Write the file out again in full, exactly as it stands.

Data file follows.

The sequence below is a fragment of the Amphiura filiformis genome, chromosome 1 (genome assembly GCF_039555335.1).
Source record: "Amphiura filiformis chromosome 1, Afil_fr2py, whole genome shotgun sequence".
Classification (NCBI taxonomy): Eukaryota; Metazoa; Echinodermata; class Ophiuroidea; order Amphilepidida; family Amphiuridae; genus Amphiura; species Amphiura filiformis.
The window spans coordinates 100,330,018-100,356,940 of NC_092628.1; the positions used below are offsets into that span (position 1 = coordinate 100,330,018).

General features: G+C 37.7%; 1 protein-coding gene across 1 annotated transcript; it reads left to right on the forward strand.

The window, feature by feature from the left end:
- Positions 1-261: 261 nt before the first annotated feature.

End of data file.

The sequence below is a fragment of the Amphiura filiformis genome, chromosome 1 (genome assembly GCF_039555335.1).
Source record: "Amphiura filiformis chromosome 1, Afil_fr2py, whole genome shotgun sequence".
Classification (NCBI taxonomy): Eukaryota; Metazoa; Echinodermata; class Ophiuroidea; order Amphilepidida; family Amphiuridae; genus Amphiura; species Amphiura filiformis.
The window spans coordinates 100,330,018-100,356,940 of NC_092628.1; the positions used below are offsets into that span (position 1 = coordinate 100,330,018).

General features: G+C 37.7%; 1 protein-coding gene across 1 annotated transcript; it reads left to right on the forward strand.

The window, feature by feature from the left end:
- Positions 1-261: 261 nt before the first annotated feature.